The Hucknall Passion Play is a dynamic, fresh and exciting portrayal of the Passion of Christ. Locally, it serves as the ‘sequel’ to The Hucknall Nativity which was staged in St. Mary Magdalene Church in December 2016. The production uses words, music and action to tell the story of the last week of His life on earth. This is in a way that is both true to the Gospels and to the historical context.
Reverend James Pacey directed the Hucknall Passion Play at St Mary Magdalene Church during Holy Week. The event was a huge success. It proved a hugely successful initiative and many people from across the town have commented on it. A write-up in the local newspaper, quoted Councillor John Wilmott as saying, “This was a most professional performance from the performers. I was impressed by how the organisers turned the church into a theatre for the two evenings. With well set out staging, lighting and musical sound effects’. In total, the cast and crew consisted of 27 people, with a further 15 volunteers across the two nights. They played for a rough total of 400 people – made up of faith and non-faith backgrounds.
The actor who played Jesus was an atheist and he emailed his reflections on the play:
‘As an actor there are all different types of roles – from your spear carriers to Hamlet. Throughout my short time performing I have played mostly in-between these two extremes. I’ve mostly had supporting parts with a few lead roles. But as a wise man once said there are no small parts only small actors. On receiving the main part of Jesus my first thoughts were less to do with the weight of the role itself or the amount of time in which I had to learn lines or do research. And more about the speed in which I could grow a beard and lose weight. I started rehearsing with slightly more confidence, after some reassurance that my weight wasn’t an issue. And that apparently, a beard grows faster than the hair on my head .
Having not performed for over a year I felt a little nervous going into the first rehearsal. The sheer likeability and warmth of my fellow cast soon put me at ease. As a mix of all ages and backgrounds we seemed to really gel as a company. This was in a way that I hadn’t had with some people I performed with for three years. The relaxed atmosphere and the will of everybody involved led to a wonderful working environment. We worked hard and also had fun.
I’m also amazed by the way the younger cast members conducted themselves. I considered it a pleasure to work with such professional actors. The direction that I received throughout the whole process was beyond an actor’s wildest dreams. It encouraged me and reassured me where needed. And I knew when I needed to hold back and when to push through. I felt like I was growing as an actor through the whole process. This was thanks to the support I received from an excellent writer and director. Whilst being part of a diverse and a talented cast and crew. l will cherish the memories I made during the process and in the performing of the show.
The feedback from not only friends and family that came to see the show but also people that recognised me in the street (of this there wasn’t many as I shaved the beard off straight after the last performance) was unlike anything I’ve ever experienced, with not one person having a bad word to say about anything. A massive highlight for me personally was have my two nieces being in the audience to see me perform for the first time (everything I’ve done before being to adult for younger children) and having them tell me how much they enjoyed it. Every time people mention the Hucknall Passion or talked about it, I feel an enormous surge of pride. I’m so pleased to be involved in something so enjoyable and well made. And that I helped to make it what it was’.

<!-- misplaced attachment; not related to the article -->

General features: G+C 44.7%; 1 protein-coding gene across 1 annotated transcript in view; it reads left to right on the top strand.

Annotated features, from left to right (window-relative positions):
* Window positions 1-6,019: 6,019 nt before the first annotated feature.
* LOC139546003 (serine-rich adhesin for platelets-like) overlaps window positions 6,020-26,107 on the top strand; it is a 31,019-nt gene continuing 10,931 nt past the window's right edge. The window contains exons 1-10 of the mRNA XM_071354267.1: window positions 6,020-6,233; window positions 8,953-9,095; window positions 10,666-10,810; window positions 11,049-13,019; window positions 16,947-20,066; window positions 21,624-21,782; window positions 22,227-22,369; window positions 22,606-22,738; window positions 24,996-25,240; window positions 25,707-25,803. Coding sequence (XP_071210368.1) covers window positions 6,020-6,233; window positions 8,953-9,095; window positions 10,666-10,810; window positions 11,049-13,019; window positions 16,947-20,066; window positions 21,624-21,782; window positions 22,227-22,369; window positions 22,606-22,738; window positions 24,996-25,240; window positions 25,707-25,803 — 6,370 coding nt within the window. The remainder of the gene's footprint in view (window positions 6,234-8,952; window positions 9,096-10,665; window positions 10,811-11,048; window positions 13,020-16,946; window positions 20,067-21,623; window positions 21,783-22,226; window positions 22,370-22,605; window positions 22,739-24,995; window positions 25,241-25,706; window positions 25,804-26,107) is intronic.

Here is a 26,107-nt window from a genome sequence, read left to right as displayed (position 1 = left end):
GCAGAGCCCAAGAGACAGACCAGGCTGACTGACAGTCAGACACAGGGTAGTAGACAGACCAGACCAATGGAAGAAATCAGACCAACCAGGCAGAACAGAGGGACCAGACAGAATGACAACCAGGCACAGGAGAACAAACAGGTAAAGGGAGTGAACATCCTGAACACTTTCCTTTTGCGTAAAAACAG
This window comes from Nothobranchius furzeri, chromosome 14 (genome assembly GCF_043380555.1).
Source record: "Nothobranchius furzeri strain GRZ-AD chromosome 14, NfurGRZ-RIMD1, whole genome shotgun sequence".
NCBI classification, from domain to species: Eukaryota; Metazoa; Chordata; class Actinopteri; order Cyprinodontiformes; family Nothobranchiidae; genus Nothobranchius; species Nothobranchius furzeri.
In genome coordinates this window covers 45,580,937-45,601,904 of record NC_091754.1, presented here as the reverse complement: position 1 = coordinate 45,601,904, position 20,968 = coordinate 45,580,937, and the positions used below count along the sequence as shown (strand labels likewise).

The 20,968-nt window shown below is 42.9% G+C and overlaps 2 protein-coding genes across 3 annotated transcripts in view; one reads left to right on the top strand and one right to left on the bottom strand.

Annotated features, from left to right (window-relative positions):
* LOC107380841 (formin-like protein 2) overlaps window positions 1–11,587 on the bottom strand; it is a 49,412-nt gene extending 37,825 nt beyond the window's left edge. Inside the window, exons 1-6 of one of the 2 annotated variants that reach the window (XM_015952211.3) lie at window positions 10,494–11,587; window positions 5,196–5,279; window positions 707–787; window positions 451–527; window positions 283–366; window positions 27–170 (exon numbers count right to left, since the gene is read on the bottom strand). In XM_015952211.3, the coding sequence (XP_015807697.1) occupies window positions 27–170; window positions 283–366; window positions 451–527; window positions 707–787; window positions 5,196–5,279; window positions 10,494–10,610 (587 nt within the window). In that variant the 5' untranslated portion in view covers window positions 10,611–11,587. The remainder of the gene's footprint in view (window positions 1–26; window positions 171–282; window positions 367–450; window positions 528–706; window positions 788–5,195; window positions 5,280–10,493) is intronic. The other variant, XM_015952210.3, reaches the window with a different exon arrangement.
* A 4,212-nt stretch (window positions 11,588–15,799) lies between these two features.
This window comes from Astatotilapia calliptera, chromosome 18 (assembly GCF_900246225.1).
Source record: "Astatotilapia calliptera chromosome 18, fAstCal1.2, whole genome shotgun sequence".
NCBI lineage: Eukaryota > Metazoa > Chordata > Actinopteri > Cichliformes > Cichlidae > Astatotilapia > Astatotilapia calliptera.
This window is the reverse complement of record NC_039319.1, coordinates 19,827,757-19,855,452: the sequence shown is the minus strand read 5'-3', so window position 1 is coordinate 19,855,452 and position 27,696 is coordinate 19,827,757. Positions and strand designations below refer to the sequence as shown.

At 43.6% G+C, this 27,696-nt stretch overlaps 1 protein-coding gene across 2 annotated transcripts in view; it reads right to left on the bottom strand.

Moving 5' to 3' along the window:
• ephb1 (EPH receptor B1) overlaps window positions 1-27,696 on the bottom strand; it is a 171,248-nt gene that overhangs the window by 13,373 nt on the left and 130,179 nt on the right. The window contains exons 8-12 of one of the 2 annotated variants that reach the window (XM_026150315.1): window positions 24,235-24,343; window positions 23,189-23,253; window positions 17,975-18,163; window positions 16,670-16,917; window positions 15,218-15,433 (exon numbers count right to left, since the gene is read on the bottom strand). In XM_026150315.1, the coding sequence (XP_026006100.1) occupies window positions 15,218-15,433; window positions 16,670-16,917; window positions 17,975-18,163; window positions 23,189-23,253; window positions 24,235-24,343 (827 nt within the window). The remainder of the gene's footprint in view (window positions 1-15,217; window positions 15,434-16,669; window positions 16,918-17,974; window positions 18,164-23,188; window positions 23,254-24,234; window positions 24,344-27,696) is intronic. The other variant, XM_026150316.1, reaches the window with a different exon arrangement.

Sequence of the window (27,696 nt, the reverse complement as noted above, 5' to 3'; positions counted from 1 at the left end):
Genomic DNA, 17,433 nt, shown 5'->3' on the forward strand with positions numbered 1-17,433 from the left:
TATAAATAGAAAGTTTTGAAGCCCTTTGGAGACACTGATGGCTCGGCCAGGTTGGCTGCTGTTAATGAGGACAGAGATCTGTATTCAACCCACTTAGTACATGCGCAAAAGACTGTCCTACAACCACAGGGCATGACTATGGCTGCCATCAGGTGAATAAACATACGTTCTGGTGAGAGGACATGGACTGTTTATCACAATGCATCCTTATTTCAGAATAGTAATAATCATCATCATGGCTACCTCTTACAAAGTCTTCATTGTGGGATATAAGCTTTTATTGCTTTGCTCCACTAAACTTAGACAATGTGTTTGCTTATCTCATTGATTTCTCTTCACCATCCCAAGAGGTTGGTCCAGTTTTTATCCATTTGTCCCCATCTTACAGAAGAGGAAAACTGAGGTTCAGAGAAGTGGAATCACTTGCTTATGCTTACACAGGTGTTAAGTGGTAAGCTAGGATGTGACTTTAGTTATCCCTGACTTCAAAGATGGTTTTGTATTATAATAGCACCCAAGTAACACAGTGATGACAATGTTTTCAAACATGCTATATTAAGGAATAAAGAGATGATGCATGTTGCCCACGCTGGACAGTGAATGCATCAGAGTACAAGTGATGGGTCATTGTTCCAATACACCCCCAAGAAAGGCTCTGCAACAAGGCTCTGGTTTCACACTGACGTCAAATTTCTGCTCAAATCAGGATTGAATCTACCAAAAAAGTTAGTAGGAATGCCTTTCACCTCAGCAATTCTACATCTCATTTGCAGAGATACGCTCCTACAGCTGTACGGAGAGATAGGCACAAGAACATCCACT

Some stories from the other cast members are also inspiring and reflect their experiences in being part of the Hucknall Passion Play:
‘I found the first few rehearsals very emotional. Especially when I had to give Jesus the cross, even in our normal clothes and no cross in my hands, the guilt and humbling feeling were overwhelming. When performing with an audience present I felt very humble to serve God in this way. I hoped and prayed that the play would touch people’s hearts. Seeing tears in people’s eyes brought me hope of people’s salvation through the cross.’
‘The deeper we got into rehearsals the more I felt involved with the Gospel. It came to life. Playing Mary a mother experiencing her Son’s ministry and following Him to the Cross. Mary was more obedient and accepting than me. I wanted to shout and yell at the disciples. To scream at those who crucified Him. I learnt that Mary. She didn’t her faith was greater than mine. Being part of the Passion has helped to deepen my faith and trust in God.’
‘It was fab to be part of this shared enterprise. People formed new friendships and deepened older ones. I played Judas. I was daunted at first but so glad I did it. His character has always intrigued me. In some ways he is no worse than any of the others; no one comes out of this story smelling of roses. There is something of Judas in all of us. We betray Him over and over again. And we are each tempted to force Jesus into a Christ of our own making. As I kissed Jesus in the garden, I shed a tear; real tears. When I left the stage I was unable to speak for several minutes. This was an experience I shall not forget.’